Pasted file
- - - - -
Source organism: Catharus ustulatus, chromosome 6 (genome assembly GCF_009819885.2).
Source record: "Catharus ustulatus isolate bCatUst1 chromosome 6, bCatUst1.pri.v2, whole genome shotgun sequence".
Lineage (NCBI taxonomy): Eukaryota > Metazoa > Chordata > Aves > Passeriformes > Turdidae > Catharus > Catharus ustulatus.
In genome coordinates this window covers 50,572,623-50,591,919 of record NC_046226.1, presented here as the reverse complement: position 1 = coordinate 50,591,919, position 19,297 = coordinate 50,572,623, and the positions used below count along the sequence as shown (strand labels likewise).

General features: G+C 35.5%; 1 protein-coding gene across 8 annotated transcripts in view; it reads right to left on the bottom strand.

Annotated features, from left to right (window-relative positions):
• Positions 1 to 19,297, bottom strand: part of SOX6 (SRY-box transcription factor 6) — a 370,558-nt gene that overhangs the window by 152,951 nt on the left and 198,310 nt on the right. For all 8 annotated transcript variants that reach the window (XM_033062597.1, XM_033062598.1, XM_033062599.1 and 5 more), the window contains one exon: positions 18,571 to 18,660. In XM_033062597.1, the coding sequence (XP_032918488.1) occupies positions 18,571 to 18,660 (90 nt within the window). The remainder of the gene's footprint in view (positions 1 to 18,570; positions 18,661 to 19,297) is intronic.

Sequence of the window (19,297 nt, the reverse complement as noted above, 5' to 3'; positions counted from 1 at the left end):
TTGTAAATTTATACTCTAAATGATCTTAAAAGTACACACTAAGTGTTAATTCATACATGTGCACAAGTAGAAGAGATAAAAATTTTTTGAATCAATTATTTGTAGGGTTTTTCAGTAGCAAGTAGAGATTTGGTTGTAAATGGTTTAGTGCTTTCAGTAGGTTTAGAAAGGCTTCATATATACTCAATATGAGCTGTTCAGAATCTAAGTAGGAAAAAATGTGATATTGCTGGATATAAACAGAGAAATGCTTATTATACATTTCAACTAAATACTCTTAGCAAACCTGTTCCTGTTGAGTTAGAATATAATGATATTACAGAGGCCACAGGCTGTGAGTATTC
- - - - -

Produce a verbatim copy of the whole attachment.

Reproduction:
Source organism: Catharus ustulatus, chromosome 6 (genome assembly GCF_009819885.2).
Source record: "Catharus ustulatus isolate bCatUst1 chromosome 6, bCatUst1.pri.v2, whole genome shotgun sequence".
Lineage (NCBI taxonomy): Eukaryota > Metazoa > Chordata > Aves > Passeriformes > Turdidae > Catharus > Catharus ustulatus.
In genome coordinates this window covers 50,572,623-50,591,919 of record NC_046226.1, presented here as the reverse complement: position 1 = coordinate 50,591,919, position 19,297 = coordinate 50,572,623, and the positions used below count along the sequence as shown (strand labels likewise).

General features: G+C 35.5%; 1 protein-coding gene across 8 annotated transcripts in view; it reads right to left on the bottom strand.

Annotated features, from left to right (window-relative positions):
• Positions 1 to 19,297, bottom strand: part of SOX6 (SRY-box transcription factor 6) — a 370,558-nt gene that overhangs the window by 152,951 nt on the left and 198,310 nt on the right. For all 8 annotated transcript variants that reach the window (XM_033062597.1, XM_033062598.1, XM_033062599.1 and 5 more), the window contains one exon: positions 18,571 to 18,660. In XM_033062597.1, the coding sequence (XP_032918488.1) occupies positions 18,571 to 18,660 (90 nt within the window). The remainder of the gene's footprint in view (positions 1 to 18,570; positions 18,661 to 19,297) is intronic.

Sequence of the window (19,297 nt, the reverse complement as noted above, 5' to 3'; positions counted from 1 at the left end):
TTGTAAATTTATACTCTAAATGATCTTAAAAGTACACACTAAGTGTTAATTCATACATGTGCACAAGTAGAAGAGATAAAAATTTTTTGAATCAATTATTTGTAGGGTTTTTCAGTAGCAAGTAGAGATTTGGTTGTAAATGGTTTAGTGCTTTCAGTAGGTTTAGAAAGGCTTCATATATACTCAATATGAGCTGTTCAGAATCTAAGTAGGAAAAAATGTGATATTGCTGGATATAAACAGAGAAATGCTTATTATACATTTCAACTAAATACTCTTAGCAAACCTGTTCCTGTTGAGTTAGAATATAATGATATTACAGAGGCCACAGGCTGTGAGTATTC